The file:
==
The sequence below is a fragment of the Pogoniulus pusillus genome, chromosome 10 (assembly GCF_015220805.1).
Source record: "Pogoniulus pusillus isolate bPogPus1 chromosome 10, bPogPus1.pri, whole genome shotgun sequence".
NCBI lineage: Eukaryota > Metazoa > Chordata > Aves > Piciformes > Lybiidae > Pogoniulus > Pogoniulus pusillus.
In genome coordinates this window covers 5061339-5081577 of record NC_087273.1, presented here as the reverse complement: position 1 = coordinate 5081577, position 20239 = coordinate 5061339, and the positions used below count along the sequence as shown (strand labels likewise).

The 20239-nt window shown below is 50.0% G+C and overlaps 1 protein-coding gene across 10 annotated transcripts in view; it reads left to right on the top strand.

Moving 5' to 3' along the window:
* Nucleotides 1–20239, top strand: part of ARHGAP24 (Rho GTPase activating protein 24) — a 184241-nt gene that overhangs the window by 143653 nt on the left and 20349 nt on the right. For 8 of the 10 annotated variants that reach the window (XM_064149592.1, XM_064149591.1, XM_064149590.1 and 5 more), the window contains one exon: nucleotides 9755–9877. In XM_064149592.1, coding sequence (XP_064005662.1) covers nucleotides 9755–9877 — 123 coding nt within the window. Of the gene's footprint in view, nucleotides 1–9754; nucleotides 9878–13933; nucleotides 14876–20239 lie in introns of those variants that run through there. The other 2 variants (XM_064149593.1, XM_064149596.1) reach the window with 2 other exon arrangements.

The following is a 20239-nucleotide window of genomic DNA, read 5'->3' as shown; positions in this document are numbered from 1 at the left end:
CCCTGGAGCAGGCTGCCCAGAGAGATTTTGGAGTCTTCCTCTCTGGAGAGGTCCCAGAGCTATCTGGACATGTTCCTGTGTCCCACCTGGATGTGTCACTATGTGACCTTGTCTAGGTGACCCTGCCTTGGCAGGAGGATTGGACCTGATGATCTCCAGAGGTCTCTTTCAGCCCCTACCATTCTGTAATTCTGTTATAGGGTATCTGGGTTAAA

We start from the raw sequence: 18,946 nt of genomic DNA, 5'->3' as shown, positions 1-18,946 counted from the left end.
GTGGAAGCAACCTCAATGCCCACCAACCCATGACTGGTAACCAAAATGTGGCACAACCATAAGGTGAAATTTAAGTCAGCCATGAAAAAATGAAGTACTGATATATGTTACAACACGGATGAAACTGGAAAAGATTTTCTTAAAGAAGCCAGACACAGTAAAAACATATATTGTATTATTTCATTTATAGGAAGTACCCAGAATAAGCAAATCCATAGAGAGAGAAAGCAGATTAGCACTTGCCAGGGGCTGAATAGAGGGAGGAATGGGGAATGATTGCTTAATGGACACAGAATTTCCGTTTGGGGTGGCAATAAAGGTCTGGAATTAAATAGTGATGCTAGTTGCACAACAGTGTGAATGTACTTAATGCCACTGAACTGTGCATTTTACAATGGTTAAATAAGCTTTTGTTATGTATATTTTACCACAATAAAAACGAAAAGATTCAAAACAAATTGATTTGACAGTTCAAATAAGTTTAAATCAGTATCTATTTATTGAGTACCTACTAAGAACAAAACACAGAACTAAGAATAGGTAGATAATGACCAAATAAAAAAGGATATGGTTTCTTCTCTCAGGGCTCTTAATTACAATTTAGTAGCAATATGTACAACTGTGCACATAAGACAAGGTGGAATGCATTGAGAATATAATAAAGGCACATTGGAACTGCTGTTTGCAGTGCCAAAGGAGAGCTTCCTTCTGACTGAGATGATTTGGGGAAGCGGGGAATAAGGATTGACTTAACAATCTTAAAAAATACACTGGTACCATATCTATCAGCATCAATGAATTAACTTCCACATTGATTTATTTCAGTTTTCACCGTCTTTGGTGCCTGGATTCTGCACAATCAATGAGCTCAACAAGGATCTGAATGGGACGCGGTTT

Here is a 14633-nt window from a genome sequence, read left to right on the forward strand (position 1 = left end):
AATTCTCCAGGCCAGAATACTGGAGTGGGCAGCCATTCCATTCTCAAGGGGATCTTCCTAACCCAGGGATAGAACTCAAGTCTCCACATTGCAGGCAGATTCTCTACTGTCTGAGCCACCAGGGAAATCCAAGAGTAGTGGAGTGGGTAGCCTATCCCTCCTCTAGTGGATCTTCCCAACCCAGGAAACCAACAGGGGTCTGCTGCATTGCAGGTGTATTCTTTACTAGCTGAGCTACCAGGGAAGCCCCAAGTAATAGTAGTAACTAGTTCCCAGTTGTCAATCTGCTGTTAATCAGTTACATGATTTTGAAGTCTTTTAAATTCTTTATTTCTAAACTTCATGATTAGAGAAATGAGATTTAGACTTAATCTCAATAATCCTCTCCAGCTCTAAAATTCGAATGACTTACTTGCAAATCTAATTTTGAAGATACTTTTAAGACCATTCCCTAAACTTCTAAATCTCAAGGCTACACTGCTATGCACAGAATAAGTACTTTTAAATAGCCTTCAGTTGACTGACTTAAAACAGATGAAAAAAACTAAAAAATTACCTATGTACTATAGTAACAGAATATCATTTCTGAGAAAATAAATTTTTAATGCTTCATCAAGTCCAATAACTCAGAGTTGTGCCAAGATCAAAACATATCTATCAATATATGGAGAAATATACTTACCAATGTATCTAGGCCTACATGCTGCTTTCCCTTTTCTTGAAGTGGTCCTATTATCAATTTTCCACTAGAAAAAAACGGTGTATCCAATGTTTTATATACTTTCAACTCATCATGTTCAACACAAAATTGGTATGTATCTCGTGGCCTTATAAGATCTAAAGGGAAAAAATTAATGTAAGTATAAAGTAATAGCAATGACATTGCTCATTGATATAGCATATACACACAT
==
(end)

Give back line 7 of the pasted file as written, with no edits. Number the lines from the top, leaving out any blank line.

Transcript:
* Nucleotides 1–20239, top strand: part of ARHGAP24 (Rho GTPase activating protein 24) — a 184241-nt gene that overhangs the window by 143653 nt on the left and 20349 nt on the right. For 8 of the 10 annotated variants that reach the window (XM_064149592.1, XM_064149591.1, XM_064149590.1 and 5 more), the window contains one exon: nucleotides 9755–9877. In XM_064149592.1, coding sequence (XP_064005662.1) covers nucleotides 9755–9877 — 123 coding nt within the window. Of the gene's footprint in view, nucleotides 1–9754; nucleotides 9878–13933; nucleotides 14876–20239 lie in introns of those variants that run through there. The other 2 variants (XM_064149593.1, XM_064149596.1) reach the window with 2 other exon arrangements.